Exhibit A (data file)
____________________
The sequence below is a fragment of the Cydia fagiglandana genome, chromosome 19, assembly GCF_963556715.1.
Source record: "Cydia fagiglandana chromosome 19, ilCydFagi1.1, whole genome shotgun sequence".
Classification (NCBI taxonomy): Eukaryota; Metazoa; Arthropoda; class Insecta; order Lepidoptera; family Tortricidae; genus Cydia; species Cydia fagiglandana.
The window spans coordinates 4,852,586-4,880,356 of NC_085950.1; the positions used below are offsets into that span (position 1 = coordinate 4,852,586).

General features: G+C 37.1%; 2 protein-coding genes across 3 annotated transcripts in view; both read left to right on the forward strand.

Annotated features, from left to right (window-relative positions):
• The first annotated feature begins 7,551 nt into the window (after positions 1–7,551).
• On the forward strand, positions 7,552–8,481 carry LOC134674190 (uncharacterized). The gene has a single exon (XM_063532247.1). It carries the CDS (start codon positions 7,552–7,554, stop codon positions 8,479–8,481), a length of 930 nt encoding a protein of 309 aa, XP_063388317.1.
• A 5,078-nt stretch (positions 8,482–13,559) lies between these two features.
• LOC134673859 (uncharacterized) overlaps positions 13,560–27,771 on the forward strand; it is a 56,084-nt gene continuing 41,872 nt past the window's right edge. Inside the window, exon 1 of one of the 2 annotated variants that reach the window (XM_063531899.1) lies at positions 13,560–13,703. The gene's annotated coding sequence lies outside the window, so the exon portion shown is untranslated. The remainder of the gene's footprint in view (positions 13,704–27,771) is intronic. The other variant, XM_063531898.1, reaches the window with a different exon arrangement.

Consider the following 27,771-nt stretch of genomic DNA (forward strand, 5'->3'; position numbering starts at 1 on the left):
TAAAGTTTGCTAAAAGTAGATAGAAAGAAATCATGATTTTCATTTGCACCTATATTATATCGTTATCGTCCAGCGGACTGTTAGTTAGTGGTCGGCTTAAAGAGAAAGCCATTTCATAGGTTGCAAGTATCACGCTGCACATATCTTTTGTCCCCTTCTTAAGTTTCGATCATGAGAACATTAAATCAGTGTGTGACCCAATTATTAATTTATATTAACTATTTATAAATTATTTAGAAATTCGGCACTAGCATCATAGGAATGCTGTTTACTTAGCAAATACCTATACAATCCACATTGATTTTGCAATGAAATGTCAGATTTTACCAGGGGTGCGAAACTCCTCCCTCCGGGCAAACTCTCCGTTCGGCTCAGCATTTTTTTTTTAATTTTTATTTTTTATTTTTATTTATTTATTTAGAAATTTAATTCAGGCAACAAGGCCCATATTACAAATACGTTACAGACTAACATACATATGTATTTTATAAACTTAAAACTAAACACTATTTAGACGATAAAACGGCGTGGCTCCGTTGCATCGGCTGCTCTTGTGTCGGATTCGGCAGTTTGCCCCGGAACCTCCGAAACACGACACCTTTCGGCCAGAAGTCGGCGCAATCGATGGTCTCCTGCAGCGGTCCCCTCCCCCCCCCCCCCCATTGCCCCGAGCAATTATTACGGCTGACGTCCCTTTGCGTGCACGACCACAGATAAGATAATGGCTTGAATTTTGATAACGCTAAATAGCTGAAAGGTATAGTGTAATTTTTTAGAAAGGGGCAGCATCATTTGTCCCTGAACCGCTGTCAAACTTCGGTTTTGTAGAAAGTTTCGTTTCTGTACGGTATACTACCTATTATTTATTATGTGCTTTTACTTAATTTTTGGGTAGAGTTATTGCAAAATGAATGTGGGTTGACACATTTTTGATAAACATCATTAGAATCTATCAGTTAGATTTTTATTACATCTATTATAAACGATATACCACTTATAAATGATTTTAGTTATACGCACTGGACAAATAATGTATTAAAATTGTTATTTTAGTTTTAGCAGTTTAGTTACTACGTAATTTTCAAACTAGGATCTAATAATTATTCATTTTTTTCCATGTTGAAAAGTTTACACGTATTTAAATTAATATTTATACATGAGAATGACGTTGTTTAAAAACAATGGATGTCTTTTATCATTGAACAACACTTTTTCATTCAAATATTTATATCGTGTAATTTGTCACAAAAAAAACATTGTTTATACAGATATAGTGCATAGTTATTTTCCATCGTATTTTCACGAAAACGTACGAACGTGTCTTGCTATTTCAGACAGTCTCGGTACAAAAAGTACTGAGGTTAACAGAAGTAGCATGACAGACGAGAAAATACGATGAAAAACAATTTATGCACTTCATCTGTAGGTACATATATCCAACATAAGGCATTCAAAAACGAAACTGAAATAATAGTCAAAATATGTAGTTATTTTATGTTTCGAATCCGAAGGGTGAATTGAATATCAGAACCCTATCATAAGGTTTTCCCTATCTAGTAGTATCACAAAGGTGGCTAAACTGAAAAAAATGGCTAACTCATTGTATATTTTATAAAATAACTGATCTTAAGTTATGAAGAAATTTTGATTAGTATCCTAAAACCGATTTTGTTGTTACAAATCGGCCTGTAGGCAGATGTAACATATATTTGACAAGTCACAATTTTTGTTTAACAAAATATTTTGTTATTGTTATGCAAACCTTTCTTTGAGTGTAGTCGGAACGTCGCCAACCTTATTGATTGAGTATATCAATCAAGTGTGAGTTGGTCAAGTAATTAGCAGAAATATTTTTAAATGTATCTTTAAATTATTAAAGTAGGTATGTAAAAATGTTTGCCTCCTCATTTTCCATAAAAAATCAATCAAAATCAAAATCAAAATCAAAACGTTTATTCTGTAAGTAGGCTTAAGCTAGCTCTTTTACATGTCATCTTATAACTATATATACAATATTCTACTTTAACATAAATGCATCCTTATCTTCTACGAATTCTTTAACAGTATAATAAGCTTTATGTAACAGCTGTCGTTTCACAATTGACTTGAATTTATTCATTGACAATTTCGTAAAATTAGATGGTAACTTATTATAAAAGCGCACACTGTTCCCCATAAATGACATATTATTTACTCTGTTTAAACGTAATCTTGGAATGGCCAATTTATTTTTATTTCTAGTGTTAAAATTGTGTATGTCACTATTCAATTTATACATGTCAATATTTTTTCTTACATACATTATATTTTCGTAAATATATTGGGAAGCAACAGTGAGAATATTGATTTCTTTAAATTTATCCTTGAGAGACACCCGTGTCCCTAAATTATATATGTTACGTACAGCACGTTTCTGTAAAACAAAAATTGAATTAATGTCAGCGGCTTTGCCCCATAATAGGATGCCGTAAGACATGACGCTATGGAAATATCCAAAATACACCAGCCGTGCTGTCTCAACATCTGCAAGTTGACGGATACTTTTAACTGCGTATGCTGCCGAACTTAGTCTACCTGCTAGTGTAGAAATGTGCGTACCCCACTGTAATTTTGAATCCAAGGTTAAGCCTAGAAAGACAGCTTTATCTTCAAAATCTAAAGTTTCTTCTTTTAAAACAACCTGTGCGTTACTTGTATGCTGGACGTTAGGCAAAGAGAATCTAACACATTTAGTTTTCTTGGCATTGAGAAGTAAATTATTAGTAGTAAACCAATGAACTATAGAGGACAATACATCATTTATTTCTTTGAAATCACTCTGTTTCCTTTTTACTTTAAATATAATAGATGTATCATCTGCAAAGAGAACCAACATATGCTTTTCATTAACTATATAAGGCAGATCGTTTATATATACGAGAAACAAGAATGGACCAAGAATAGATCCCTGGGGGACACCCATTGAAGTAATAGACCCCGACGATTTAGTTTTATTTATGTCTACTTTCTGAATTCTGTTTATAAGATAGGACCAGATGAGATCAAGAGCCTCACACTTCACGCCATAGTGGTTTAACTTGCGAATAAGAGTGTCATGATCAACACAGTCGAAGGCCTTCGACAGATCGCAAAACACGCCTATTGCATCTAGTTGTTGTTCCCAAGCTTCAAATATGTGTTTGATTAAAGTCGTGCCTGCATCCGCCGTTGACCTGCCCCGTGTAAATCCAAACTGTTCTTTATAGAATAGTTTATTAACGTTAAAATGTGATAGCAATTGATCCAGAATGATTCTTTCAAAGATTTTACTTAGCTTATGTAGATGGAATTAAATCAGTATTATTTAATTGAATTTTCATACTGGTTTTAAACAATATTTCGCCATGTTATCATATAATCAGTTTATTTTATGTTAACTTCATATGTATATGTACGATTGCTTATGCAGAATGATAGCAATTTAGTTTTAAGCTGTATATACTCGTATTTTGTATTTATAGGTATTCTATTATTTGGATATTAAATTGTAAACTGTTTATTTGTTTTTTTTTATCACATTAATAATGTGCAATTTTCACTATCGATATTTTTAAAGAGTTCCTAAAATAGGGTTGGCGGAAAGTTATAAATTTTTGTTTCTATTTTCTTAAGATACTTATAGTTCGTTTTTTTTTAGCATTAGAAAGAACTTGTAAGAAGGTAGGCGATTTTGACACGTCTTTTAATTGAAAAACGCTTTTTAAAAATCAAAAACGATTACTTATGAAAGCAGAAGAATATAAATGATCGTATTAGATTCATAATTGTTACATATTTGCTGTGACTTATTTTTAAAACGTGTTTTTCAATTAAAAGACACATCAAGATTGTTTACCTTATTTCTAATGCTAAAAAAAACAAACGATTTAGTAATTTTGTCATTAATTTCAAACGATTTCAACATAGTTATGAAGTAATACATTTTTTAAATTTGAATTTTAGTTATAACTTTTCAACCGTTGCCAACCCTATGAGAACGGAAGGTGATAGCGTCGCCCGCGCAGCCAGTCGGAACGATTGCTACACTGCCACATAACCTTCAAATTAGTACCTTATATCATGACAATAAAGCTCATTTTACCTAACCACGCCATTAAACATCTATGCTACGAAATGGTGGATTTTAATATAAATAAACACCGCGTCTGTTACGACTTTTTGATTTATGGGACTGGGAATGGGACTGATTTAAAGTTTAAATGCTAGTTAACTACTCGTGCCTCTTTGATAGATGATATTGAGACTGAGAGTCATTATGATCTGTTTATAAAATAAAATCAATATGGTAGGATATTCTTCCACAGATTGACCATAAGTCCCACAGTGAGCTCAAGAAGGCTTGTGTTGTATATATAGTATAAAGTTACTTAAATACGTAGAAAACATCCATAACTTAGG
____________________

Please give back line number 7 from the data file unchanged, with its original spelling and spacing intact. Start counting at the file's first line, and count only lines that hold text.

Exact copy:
• The first annotated feature begins 7,551 nt into the window (after positions 1–7,551).